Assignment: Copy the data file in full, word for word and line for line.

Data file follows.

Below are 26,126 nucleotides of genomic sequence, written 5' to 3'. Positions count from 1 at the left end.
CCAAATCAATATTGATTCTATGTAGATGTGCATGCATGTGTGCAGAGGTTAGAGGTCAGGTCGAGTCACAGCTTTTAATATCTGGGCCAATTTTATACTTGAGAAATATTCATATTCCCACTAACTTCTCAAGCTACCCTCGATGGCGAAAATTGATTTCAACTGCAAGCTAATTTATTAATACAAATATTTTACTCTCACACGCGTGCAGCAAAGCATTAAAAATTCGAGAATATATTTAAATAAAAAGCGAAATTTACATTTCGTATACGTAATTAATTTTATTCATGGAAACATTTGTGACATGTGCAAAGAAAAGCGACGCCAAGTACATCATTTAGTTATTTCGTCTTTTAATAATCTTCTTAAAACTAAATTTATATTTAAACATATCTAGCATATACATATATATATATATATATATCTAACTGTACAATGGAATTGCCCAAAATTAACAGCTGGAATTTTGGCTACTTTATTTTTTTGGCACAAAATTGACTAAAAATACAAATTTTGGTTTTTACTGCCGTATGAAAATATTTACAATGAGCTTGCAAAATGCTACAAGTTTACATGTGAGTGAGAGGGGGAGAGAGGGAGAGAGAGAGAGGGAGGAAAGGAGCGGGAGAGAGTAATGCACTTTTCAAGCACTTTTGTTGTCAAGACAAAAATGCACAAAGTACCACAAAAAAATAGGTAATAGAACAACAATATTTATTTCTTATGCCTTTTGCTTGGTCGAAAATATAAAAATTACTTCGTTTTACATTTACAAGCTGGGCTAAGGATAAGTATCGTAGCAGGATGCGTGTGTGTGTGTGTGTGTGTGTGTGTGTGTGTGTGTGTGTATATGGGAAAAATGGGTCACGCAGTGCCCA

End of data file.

Below are 26,126 nucleotides of genomic sequence, written 5' to 3'. Positions count from 1 at the left end.
CCAAATCAATATTGATTCTATGTAGATGTGCATGCATGTGTGCAGAGGTTAGAGGTCAGGTCGAGTCACAGCTTTTAATATCTGGGCCAATTTTATACTTGAGAAATATTCATATTCCCACTAACTTCTCAAGCTACCCTCGATGGCGAAAATTGATTTCAACTGCAAGCTAATTTATTAATACAAATATTTTACTCTCACACGCGTGCAGCAAAGCATTAAAAATTCGAGAATATATTTAAATAAAAAGCGAAATTTACATTTCGTATACGTAATTAATTTTATTCATGGAAACATTTGTGACATGTGCAAAGAAAAGCGACGCCAAGTACATCATTTAGTTATTTCGTCTTTTAATAATCTTCTTAAAACTAAATTTATATTTAAACATATCTAGCATATACATATATATATATATATATATCTAACTGTACAATGGAATTGCCCAAAATTAACAGCTGGAATTTTGGCTACTTTATTTTTTTGGCACAAAATTGACTAAAAATACAAATTTTGGTTTTTACTGCCGTATGAAAATATTTACAATGAGCTTGCAAAATGCTACAAGTTTACATGTGAGTGAGAGGGGGAGAGAGGGAGAGAGAGAGAGGGAGGAAAGGAGCGGGAGAGAGTAATGCACTTTTCAAGCACTTTTGTTGTCAAGACAAAAATGCACAAAGTACCACAAAAAAATAGGTAATAGAACAACAATATTTATTTCTTATGCCTTTTGCTTGGTCGAAAATATAAAAATTACTTCGTTTTACATTTACAAGCTGGGCTAAGGATAAGTATCGTAGCAGGATGCGTGTGTGTGTGTGTGTGTGTGTGTGTGTGTGTGTGTGTGTATATGGGAAAAATGGGTCACGCAGTGCCCA